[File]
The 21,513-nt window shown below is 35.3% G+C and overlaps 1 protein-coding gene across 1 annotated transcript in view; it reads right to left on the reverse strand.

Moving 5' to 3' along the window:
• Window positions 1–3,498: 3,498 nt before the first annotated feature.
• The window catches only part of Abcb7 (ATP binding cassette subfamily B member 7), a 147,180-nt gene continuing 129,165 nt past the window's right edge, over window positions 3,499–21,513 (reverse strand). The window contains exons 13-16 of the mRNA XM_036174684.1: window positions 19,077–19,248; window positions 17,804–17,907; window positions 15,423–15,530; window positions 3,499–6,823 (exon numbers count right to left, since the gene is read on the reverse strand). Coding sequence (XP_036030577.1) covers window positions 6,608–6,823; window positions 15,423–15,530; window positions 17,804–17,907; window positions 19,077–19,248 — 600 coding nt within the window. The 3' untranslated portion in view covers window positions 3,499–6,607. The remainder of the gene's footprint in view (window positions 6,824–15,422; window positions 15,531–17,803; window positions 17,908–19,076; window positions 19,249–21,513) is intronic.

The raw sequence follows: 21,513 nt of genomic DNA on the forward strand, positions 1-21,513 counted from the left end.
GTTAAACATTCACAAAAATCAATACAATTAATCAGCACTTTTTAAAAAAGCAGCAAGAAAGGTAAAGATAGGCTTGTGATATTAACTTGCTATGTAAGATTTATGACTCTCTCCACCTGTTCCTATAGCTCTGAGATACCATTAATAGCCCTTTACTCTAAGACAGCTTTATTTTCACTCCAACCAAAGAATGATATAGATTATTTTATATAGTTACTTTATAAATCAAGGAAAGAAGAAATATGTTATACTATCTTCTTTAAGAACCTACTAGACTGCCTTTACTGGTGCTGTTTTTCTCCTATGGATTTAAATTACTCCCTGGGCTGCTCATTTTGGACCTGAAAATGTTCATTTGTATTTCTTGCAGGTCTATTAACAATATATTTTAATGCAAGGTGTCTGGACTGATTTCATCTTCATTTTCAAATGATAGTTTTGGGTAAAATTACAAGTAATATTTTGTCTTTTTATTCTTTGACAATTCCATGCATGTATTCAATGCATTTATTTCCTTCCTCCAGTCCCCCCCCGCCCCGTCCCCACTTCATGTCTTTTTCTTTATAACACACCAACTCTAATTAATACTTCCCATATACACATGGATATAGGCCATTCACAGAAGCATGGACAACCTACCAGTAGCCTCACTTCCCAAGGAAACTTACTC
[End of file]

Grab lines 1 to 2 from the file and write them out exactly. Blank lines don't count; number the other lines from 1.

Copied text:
The 21,513-nt window shown below is 35.3% G+C and overlaps 1 protein-coding gene across 1 annotated transcript in view; it reads right to left on the reverse strand.

Moving 5' to 3' along the window: